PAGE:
Review: ‘Shoulder Arms’

In Shoulder Arms Chaplin is a doughboy. At the finish he captures the Kaiser, Crown Prince and Hindenburg.

In Shoulder Arms Chaplin is a doughboy. At the finish he captures the Kaiser, Crown Prince and Hindenburg.

At the opening he is the most awkward member of an awkward drilling squad. His trouble with his feet is terrific. After a long hike, Chaplin has heroic dreams of what he accomplishes as a private in the trenches over there.

Chaplin wrote and directed the story. His camouflage as a small tree, during which he runs through a wood is one of the best and most original pieces of comedy work ever put on a screen. There is some slapstick, laughably worked in, also pie-throwing with limburger cheese substituted. That occurs in the trenches.

The trenches are good production bits. There is fun also in the dug-out, with the water, and a floating candle burning one of the boys’ exposed toes.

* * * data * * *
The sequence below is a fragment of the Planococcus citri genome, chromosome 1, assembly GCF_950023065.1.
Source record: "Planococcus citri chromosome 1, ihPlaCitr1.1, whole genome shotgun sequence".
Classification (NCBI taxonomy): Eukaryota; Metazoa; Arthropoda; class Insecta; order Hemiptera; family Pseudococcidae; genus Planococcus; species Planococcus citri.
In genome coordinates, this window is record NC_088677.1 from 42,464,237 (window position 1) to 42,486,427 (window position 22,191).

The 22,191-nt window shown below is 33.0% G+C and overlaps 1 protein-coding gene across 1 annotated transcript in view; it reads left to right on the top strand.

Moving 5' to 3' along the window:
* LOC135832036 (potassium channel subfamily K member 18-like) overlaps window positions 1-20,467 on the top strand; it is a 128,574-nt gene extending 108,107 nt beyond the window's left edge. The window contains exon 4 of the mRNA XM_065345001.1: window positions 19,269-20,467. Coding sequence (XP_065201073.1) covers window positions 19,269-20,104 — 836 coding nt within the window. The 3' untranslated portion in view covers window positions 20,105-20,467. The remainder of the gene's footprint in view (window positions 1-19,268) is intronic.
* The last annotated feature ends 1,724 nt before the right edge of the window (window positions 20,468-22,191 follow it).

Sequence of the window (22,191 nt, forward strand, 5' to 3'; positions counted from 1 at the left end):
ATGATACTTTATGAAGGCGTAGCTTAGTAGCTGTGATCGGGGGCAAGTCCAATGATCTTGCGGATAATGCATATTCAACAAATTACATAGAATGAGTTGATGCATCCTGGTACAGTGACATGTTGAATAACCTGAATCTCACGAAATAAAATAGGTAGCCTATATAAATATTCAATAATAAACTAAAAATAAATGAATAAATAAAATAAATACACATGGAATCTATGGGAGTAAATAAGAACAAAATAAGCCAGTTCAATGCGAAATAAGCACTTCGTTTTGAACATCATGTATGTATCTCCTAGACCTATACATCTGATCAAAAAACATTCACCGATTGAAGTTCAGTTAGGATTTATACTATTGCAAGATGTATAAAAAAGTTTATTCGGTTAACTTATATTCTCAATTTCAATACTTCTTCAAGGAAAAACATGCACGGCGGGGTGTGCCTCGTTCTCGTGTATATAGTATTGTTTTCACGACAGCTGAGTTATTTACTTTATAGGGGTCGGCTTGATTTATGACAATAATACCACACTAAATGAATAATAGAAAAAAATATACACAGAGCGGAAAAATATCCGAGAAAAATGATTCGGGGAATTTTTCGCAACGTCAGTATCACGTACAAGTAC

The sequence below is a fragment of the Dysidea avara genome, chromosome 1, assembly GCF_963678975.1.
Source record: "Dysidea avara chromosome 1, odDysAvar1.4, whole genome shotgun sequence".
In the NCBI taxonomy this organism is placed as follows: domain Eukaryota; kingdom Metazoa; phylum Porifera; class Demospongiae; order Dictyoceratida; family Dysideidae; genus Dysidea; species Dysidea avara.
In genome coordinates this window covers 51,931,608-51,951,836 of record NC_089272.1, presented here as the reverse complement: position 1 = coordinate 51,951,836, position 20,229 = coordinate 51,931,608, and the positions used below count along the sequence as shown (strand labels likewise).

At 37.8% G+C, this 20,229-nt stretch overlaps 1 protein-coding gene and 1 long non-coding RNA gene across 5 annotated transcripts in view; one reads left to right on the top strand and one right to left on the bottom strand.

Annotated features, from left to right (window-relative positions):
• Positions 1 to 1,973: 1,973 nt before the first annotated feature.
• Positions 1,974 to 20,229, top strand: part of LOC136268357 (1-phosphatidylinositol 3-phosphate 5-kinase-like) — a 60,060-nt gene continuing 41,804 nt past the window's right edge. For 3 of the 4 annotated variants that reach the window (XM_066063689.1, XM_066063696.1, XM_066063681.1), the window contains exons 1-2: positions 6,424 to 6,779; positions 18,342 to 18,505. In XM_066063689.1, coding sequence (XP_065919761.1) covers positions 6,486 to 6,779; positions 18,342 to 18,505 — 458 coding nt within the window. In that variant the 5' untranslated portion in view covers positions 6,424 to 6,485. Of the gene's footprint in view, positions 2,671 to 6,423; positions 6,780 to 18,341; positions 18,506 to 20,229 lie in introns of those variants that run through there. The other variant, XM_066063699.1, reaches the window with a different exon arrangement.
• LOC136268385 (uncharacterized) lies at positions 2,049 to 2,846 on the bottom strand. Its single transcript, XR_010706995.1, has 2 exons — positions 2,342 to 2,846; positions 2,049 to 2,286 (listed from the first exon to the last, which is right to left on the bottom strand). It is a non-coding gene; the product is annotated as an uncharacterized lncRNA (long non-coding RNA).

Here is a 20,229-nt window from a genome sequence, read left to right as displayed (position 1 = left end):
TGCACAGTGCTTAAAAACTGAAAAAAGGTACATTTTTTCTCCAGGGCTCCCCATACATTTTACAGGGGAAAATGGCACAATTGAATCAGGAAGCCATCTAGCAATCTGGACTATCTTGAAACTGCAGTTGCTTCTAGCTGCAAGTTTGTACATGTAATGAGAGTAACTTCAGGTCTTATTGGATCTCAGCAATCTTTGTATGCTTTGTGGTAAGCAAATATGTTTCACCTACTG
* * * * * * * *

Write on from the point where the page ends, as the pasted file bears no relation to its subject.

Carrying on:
Shoulder Arms includes much more action than generally found in a Chaplin comedy. With Chaplin in uniform without his derby hat and cane, it says that Charlie Chaplin is a great film comedian.

Shoulder Arms

Production

First National. Director Charles Chaplin; Producer Charles Chaplin; Screenplay Charles Chaplin; Camera Rollie Totheroh; Music Charles Chaplin

Crew

Silent. (B&W) Extract of a review from 1918. Running time: 36 MIN.

With

Charles Chaplin Edna Purviance Sydney Chaplin Loyal Underwood Henry Bergman Albert Austin
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